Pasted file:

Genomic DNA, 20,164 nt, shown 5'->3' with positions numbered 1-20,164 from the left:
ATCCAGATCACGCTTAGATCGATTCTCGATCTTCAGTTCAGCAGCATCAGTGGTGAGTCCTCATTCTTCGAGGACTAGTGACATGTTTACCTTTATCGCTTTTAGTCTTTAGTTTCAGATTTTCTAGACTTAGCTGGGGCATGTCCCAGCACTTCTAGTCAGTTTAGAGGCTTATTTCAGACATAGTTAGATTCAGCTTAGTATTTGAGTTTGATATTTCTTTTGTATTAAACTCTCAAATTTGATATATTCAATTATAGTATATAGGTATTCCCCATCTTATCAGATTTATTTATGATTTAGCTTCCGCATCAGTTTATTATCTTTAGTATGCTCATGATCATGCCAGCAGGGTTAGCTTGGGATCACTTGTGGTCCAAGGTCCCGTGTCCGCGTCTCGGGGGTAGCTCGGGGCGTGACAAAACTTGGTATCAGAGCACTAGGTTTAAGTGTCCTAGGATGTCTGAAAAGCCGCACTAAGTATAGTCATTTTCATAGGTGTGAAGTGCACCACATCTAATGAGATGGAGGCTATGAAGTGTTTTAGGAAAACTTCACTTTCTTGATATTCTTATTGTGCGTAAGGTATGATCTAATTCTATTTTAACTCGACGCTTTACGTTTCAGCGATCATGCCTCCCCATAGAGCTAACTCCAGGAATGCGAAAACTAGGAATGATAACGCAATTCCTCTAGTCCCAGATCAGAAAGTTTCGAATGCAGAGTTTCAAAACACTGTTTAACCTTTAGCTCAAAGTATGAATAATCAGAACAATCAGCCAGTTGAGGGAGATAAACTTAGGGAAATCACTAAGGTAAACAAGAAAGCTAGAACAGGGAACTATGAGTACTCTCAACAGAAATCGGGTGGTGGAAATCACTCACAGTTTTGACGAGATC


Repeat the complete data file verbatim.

Genomic DNA, 20,164 nt, shown 5'->3' with positions numbered 1-20,164 from the left:
ATCCAGATCACGCTTAGATCGATTCTCGATCTTCAGTTCAGCAGCATCAGTGGTGAGTCCTCATTCTTCGAGGACTAGTGACATGTTTACCTTTATCGCTTTTAGTCTTTAGTTTCAGATTTTCTAGACTTAGCTGGGGCATGTCCCAGCACTTCTAGTCAGTTTAGAGGCTTATTTCAGACATAGTTAGATTCAGCTTAGTATTTGAGTTTGATATTTCTTTTGTATTAAACTCTCAAATTTGATATATTCAATTATAGTATATAGGTATTCCCCATCTTATCAGATTTATTTATGATTTAGCTTCCGCATCAGTTTATTATCTTTAGTATGCTCATGATCATGCCAGCAGGGTTAGCTTGGGATCACTTGTGGTCCAAGGTCCCGTGTCCGCGTCTCGGGGGTAGCTCGGGGCGTGACAAAACTTGGTATCAGAGCACTAGGTTTAAGTGTCCTAGGATGTCTGAAAAGCCGCACTAAGTATAGTCATTTTCATAGGTGTGAAGTGCACCACATCTAATGAGATGGAGGCTATGAAGTGTTTTAGGAAAACTTCACTTTCTTGATATTCTTATTGTGCGTAAGGTATGATCTAATTCTATTTTAACTCGACGCTTTACGTTTCAGCGATCATGCCTCCCCATAGAGCTAACTCCAGGAATGCGAAAACTAGGAATGATAACGCAATTCCTCTAGTCCCAGATCAGAAAGTTTCGAATGCAGAGTTTCAAAACACTGTTTAACCTTTAGCTCAAAGTATGAATAATCAGAACAATCAGCCAGTTGAGGGAGATAAACTTAGGGAAATCACTAAGGTAAACAAGAAAGCTAGAACAGGGAACTATGAGTACTCTCAACAGAAATCGGGTGGTGGAAATCACTCACAGTTTTGACGAGATC